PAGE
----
"El Nino" Conditions in 2010
El Niño events happening around the world are easily influenced by external changes, according to a study published in Nature Geoscience. And changes in global warming could apparently temper the wrath and strength of these El Niño activities.
Such natural influences which affect the strength of El Niño events were triggered by the variations in the Earth's orbit around the Sun, according the to the researchers.
"We found there was a small strengthening of the regular seasonal trade winds in the Eastern Pacific in response to natural warming cycles in the Earth's orbit around the sun," Helen McGregor, lead author from the University of Wollongong, said in a statement. "Remarkably this acted in a big way to stop El Niño events from forming and growing."
Steven Phipps, one of the paper's authors, using coral samples from Kiribati as specimens, said that the strength of La Niña and El Niño events can change over long time spans "due to changes in the global climate."
"For instance, we found that the El Niño Southern Oscillation (ENSO) cycle was much weaker 4,300 years ago than it is today. This weaker cycle persisted for almost two centuries."
"This shows us that external factors can influence the ENSO process and that it may have a sustained response to future greenhouse gas changes," Ms McGregor said.
Meanwhile, remote sensing data from NASA's orbiting satellites indicate weather conditions around the world have entered into a La Nada state, a condition that shows near-normal sea-surface height conditions across the equatorial Pacific Ocean.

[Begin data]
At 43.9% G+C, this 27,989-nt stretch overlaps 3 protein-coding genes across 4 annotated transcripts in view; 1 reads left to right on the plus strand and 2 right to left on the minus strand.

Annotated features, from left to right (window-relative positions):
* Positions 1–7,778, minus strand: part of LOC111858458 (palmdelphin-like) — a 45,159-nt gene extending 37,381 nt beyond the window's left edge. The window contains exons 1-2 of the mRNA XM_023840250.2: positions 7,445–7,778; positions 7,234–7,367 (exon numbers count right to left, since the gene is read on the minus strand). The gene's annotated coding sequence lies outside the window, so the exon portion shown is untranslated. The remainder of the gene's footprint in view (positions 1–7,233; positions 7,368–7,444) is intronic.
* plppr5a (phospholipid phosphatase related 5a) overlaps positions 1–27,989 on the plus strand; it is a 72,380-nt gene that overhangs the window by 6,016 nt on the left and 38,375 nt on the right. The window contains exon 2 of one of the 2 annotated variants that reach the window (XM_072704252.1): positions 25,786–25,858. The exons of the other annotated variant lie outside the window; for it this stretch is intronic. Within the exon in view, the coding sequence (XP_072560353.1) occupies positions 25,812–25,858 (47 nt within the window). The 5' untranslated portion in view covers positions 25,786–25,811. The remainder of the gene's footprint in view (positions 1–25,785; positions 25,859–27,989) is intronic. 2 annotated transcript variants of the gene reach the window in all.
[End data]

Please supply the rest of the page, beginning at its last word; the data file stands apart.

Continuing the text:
Jason 2 Satellite Image
Apparently, the near-normal weather conditions have been going on for the past 16 months since spring 2012.
"Without an El Niño or La Niña signal present, other, less predictable, climatic factors will govern fall, winter and spring weather conditions," Bill Patzert, a climatologist from NASA's Jet Propulsion Laboratory in Pasadena, California, said in a statement.
La Nada, the "in between" ocean state, currently dominates the global weather conditions.
Current "La Nada" Conditions
Still, the world ought to brace for these La Nada conditions.
"Neutral infers something benign, but in fact if you look at these La Nada years when neither El Niño nor La Niña are present, they can be the most volatile and punishing. As an example, the continuing, deepening drought in the American West is far from 'neutral,'" he said.
Climate models state this La Nada trend will run through the spring of 2014.
The 1997 El Niño observed by TOPEX/Poseidon. The white areas off the tropical coasts of South and North America indicate the pool of warm wate
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